• 9. 10023 POR425 ©2016 PORSE Education & Training (NZ) Ltd 9 Learning Activity One - New Situations The settling of young children should be handled in a sensitive, responsive, warm and consistent way. In everyday life, children face change and challenge in many situations, from minor disappointments and hassles through to more major events like beginning in an early childhood service. As the adult, it is your role to ensure the child in your care is settled and happy. As children are supported through change (settling), they develop resilience and are better able to cope with future change. 1 1. How do you feel when in a strange or new situation? 2. Do you think a child might also feel like this? Why?
  • 10. 10023 POR425 ©2016 PORSE Education & Training (NZ) Ltd 10 Transition Transition is a period when a child moves from one activity to the next, or encounters situations they have never experienced before. For example, moving from play to a regular event such as bathing or resting (Saifer, 2002), or moving house or to another country. When a mother (attachment figure) leaves her child with a caregiver or babysitter it involves separation anxiety. In these short-term separation situations settling the child is often more difficult. Causes of Unsettled Behaviour Parents and caregivers need to recognise what the cause of the unsettled behaviour might be. In doing so, they are better prepared to prevent or deal with the situation in an appropriate way. Reading One Greenman, J. & Stonehouse, A. (1997). Prime times: A handbook for excellence in infant and toddler programs (pp. 99-103). Melbourne: Longman. Reading Two Gazel, C. (2010). Happy Handovers Feature. Littlies, May 2010. Possible causes of a young child’s unsettled behaviour could be: Cultural influences (eg being cared for by someone not from the same cultural environment) Social interaction (eg starting at a new ECE service and doesn’t know anyone in the service) Not prepared or pre-warned of the imminent change Child does not understand what is expected Missing security item eg teddy bear, blanket, soother Unfamiliar environment Separation anxiety (eg mother returning to work) Pick up and drop off time is rushed Frightened Hungry Tired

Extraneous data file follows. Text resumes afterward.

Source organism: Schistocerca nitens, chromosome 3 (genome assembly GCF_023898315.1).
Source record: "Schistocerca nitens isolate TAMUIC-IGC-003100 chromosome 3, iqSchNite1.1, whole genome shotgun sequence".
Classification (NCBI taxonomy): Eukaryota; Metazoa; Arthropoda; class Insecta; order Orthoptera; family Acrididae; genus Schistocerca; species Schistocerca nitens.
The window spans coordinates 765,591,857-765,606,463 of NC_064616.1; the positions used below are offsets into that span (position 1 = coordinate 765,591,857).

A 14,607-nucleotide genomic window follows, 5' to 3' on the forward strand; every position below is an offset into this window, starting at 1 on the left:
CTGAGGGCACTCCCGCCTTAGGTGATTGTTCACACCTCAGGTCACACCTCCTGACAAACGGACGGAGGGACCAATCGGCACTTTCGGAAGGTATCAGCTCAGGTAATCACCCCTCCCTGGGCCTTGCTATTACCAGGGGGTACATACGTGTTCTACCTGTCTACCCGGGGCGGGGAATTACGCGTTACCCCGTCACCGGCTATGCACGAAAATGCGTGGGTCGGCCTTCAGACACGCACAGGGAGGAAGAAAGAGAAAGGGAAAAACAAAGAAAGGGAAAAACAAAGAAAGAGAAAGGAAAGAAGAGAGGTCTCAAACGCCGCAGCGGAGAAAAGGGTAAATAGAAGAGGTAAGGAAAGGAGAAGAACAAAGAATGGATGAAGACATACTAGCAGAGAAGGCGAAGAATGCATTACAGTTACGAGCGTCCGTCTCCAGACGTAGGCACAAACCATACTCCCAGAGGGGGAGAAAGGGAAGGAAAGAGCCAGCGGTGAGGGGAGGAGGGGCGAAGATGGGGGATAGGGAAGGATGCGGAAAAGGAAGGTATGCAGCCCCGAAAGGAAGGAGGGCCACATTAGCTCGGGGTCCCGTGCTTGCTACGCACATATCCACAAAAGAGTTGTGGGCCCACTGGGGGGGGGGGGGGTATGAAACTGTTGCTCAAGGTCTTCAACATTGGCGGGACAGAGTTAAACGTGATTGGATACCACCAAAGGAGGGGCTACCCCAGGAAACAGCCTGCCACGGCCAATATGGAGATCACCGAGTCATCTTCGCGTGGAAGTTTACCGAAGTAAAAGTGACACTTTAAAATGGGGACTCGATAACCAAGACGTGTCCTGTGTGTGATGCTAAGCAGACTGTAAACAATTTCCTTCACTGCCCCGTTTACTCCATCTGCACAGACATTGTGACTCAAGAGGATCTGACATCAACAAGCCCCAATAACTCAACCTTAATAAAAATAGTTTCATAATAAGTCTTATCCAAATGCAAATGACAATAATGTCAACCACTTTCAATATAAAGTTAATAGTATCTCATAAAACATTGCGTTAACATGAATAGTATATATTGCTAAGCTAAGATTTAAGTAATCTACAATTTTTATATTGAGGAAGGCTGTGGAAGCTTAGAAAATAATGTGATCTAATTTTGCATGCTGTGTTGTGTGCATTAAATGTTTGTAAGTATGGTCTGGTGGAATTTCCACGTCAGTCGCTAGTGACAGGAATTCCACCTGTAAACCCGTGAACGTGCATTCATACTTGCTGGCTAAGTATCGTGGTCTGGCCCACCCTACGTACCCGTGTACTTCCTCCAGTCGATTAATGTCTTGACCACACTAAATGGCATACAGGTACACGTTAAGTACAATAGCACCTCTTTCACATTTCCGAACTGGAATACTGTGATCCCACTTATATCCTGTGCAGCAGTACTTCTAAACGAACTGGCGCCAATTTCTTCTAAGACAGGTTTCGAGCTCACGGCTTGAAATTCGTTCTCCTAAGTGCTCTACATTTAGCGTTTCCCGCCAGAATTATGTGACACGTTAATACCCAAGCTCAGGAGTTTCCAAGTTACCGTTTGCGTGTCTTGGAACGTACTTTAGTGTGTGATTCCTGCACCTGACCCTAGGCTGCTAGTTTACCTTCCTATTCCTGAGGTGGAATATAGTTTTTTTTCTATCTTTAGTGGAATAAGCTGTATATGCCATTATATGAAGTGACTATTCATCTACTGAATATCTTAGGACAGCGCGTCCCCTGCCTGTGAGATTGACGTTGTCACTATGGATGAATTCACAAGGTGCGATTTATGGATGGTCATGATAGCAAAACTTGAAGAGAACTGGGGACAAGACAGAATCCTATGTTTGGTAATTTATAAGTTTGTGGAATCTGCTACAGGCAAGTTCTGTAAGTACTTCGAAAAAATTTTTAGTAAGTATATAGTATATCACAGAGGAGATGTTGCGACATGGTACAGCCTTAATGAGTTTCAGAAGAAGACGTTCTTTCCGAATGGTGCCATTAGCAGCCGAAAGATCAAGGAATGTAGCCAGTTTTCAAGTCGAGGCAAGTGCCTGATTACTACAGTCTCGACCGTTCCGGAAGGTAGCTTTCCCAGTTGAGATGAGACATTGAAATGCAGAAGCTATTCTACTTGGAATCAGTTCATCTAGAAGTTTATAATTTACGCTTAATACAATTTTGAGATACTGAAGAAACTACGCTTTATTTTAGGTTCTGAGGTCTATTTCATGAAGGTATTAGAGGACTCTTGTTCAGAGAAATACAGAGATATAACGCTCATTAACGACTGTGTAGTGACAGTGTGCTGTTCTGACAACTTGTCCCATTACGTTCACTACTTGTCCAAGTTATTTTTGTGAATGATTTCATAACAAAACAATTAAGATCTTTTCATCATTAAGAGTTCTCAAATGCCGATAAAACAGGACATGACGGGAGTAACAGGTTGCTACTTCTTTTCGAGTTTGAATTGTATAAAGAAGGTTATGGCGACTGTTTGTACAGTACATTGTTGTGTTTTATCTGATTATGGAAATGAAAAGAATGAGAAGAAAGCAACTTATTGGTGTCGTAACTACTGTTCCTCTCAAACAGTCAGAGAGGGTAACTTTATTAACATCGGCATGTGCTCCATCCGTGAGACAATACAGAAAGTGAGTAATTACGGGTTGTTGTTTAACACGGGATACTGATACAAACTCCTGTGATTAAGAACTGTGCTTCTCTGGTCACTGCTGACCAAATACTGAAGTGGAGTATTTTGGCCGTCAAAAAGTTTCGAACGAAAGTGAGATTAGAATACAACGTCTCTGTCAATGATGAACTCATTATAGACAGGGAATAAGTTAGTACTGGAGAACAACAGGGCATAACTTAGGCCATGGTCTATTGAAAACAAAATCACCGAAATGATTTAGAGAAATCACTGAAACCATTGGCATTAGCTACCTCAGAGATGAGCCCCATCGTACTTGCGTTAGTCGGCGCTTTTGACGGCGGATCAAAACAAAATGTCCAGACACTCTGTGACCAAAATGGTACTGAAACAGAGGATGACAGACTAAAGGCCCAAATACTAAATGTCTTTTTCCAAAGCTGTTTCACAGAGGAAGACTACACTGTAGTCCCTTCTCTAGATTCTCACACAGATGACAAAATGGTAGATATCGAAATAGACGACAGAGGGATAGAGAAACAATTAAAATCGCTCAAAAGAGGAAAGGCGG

• 11. 10023 POR425 ©2016 PORSE Education & Training (NZ) Ltd 11 Learning Activity Two - Analysing Behaviour Let’s take a closer look at situations where children may become unsettled and what caused the behaviour to occur. Read the scenario below and record your response to the following questions: 2 Four-year old Helina is playing happily with three of her friends outside. They are laughing and making zooming noises as they ride their bikes around and around on the path. Unexpectedly, Helina and one of her friends collide. Helina bumps her knee and gets a fright. She starts to cry and, looking around, sees her educator Malcolm standing nearby. She calls out to Malcolm, and then runs to his side. Malcolm talks calmly to Helina and gently rubs her knee. Within a few moments, Helina wipes away her tears and begins to smile. Malcolm helps her back on her bike, and she is off again, calling out to her friends. Helina has learnt over time that she can trust Malcolm to be reassuring and encouraging when she is upset or frightened. (Rolfe, 2004, p.4.) Reading Three Stoppard, M. (1995). Complete baby and childcare (pp.144-145). Ringwood, Victoria: Penguin Books Australia Ltd Today’s families are part of a mobile society – going out to work, play and shop as well as travelling away on holidays. As you read the next article think about the various ways children may become uncomfortable when travelling and how you could prevent this. 1. Identify the situation that led to the unsettled behaviour. 2. What was the cause of Helina’s unsettled behaviour? 3. How did her Educator cope with the situation?